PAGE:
Raising the ISO value only ever increases noise indirectly, due to the camera changing one of the other exposure parameters in order to compensate for the ISO setting you've chosen. What causes noise is not capturing enough light.
This is very important, as it means you can use auto-ISO in manual mode without any fear of increasing noise. Using the highest ISO setting the doesn't blow the highlights actually reduces noise compared to underexposing and having to boost exposure in post.
Using auto-ISO in Program, aperture priority or shutter priority can cause the camera to use a shutter-speed or aperture that will let less light in therefore increasing noise (and reducing dynamic range / tonal range).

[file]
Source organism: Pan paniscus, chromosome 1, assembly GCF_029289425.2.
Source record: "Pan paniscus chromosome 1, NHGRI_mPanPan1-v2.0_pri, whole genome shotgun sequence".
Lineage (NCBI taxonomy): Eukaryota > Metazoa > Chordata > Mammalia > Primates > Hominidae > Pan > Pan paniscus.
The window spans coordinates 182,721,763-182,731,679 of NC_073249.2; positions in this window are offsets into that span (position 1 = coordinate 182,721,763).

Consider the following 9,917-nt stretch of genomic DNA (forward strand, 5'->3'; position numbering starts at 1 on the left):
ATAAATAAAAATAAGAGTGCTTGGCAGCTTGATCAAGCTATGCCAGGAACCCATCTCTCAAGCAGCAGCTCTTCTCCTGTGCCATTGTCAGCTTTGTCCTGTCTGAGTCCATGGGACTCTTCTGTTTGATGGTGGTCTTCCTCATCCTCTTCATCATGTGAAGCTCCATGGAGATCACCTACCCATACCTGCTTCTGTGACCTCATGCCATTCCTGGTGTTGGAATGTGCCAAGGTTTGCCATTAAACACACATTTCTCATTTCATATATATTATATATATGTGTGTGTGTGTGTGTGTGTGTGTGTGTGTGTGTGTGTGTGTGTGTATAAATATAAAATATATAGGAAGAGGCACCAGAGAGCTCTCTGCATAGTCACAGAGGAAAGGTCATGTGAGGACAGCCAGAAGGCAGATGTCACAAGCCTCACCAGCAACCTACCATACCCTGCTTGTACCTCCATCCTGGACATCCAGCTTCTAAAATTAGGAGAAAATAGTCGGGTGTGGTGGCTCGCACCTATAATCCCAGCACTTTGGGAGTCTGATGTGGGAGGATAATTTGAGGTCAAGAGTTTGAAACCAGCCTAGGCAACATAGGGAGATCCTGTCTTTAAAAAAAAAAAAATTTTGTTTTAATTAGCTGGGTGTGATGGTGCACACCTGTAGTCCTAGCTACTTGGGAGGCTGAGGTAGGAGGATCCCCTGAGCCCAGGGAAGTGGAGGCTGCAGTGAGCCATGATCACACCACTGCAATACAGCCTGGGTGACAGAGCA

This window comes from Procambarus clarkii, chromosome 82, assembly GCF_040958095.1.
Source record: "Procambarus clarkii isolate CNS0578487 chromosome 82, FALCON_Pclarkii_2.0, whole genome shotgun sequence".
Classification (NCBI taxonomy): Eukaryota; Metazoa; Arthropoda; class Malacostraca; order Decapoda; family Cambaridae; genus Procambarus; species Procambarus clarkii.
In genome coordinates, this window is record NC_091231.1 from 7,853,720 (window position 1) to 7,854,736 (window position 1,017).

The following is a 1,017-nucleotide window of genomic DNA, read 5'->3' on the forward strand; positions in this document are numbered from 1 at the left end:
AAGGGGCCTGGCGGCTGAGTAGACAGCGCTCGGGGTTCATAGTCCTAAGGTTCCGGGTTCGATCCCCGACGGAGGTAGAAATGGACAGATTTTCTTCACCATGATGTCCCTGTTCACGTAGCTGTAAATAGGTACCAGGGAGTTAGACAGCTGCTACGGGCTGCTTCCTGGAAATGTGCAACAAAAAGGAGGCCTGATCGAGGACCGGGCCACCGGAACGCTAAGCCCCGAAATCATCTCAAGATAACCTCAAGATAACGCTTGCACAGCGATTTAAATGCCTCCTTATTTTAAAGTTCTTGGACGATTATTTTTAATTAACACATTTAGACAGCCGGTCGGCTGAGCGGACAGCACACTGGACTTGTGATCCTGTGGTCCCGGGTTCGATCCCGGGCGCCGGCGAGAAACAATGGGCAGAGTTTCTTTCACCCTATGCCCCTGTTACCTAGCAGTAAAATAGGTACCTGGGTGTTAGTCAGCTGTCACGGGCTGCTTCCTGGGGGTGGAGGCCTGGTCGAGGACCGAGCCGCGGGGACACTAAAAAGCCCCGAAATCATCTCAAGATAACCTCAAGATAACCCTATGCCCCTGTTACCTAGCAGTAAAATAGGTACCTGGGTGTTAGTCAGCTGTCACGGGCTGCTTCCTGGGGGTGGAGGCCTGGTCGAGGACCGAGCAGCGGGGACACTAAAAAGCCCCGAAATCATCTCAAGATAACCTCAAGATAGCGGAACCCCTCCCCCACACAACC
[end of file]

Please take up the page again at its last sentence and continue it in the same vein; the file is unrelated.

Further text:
However it's important to realise there are tradeoffs to be made, had the camera not increased shutter speed (and therefore captured less light, leading to more noise) as a result of using a higher ISO, then the image may well have suffered from motion blur.
Some of the images you captured in auto-ISO mode may have had more noise than if you had fixed the ISO at a certain value, but they would probably have suffered in other ways. These features were all implemented to make your photos better. If raising ISO actually generated noise, then everyone would shoot ISO100 all the time.